¶ 70. Next, Chapman argues that her attorney was ineffective because he failed to properly research the possibility of asserting self-defense and did not assert self-defense at the beginning of the trial. During the first part of the trial, this decision led to the exclusion of evidence of the fight between Chapman and Davis, Davis' abusive nature toward her, and that he was under the influence of alcohol on the day in question.
¶ 71. The record reveals that Chapman and her attorney's initial strategy was to not employ self-defense. In fact, her attorney requested a recess to discuss the option of self-defense with her. After returning from the recess, he informed the trial court that Chapman would not be asserting self-defense. Thus, the trial court based its evidentiary rulings on this assertion. Later, when Chapman took the stand to make an offer of proof, she testified that she and McDowell acted in self-defense. Chapman made this strategic decision without consulting her attorney. Therefore, we must agree with the trial court and assume that Chapman, either with or without the advice of her trial counsel, changed her strategy during the middle of the trial. Thus, her attorney's actions were reasonable, and we cannot say that counsel was ineffective by not invoking or using self-defense at the beginning of the trial.
3. Failure to cross-examine William Leggett
¶ 72. Chapman argues that her attorney should have objected to all of Leggett's testimony because he was not noticed as a witness. Also, she asserts that her attorney was ineffective when he failed to cross-examine Leggett because this indicated he was not prepared. She argues that if her counsel had cross-examined Leggett it would have shown that Davis was not bleeding when Davis saw him. Thus, this would have established that the blood in the car could not have been Davis' blood.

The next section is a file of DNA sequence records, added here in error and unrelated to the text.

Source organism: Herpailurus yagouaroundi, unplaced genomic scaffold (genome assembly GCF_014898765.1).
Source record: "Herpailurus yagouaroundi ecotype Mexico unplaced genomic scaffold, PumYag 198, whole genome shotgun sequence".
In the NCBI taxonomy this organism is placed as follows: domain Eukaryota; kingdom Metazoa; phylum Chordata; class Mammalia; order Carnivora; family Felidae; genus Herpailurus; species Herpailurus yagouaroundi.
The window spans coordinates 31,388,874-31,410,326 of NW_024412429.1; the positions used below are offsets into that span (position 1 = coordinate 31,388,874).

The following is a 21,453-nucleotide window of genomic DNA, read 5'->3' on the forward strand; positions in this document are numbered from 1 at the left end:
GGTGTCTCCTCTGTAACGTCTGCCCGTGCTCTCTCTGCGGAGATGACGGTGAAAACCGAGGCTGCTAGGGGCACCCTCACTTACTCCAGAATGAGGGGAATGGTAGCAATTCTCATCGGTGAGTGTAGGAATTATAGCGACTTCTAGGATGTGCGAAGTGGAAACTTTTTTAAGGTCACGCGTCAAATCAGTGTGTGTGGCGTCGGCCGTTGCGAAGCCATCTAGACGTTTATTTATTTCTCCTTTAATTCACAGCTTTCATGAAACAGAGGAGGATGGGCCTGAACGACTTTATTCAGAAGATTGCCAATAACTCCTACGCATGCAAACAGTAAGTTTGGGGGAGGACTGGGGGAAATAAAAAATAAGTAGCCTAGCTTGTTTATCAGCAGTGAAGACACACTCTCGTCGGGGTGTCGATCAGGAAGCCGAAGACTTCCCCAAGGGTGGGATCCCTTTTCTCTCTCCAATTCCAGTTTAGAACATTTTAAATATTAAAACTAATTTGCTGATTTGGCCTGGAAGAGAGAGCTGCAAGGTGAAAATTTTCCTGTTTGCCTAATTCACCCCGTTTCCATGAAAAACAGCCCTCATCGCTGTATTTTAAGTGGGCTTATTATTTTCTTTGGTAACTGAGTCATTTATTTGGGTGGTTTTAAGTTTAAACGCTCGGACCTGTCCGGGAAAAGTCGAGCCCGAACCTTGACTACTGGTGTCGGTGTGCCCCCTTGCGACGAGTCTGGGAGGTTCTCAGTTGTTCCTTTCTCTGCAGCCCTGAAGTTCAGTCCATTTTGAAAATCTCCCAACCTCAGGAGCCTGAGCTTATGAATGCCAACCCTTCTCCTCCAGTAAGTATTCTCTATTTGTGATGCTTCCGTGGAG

¶ 73. Chapman's attorney's actions were not ineffective because it was reasonable not to cross-examine Leggett. During Leggett's testimony, neither McDowell nor Chapman were mentioned. Leggett testified that Davis asked for a gun because he was scared. Because this testimony does not implicate either Chapman or McDowell, counsel's decision not to cross-examine Leggett cannot be considered prejudicial. Therefore, Chapman's counsel was not ineffective with regard to this issue.
4. Failure to cross-examine witness on dress Chapman wore on the day in question
¶ 74. Chapman argues that her attorney was also ineffective because he failed to cross-examine witnesses about whether or not Chapman was wearing a particular dress on the day of Davis' death. This meant that the dress and the DNA stipulation as to the dress containing only her blood were not entered into evidence. This evidence would help to establish Chapman's argument of self-defense. As discussed previously, the actions of Chapman's attorney cannot be considered unreasonable because Chapman asserted self-defense without his permission. Furthermore, Chapman did testify that she wore the dress on the day in question and that her blood was the only blood on the dress, so we cannot conclude that counsel's actions regarding the dress prejudiced Chapman. Thus, Chapman's counsel was not ineffective on this issue.
5. Failed to cross-examine detective J.C. Boswell about fingerprints on the stick that was introduced into evidence
¶ 75. As discussed above, two witnesses identified McDowell as the person who beat Davis to death with a blunt object. Thus, Chapman was not unduly prejudiced by the entry of the stick into evidence. She also was not unduly prejudiced by the fact that Boswell was not cross-examined regarding whether or not there were fingerprints on the stick because the stick neither adds nor detracts from the State's case.
6. Failure to meet hearsay “state-of-mind” with the same
¶ 76. Chapman argues that her attorney should have raised the “state of mind” exception to the hearsay rule. She claims this would have allowed the jury to hear Chapman's purpose for returning to the apartment with her son: to get her possessions. We find the attorney's actions under this issue were not ineffective. Chapman did not suffer any prejudice because this evidence was introduced during her cross-examination by the State.
7. Failure to object to the amendment of the language “wooden stick/ or pole and/or kicking him” and “alone or with others with common intent”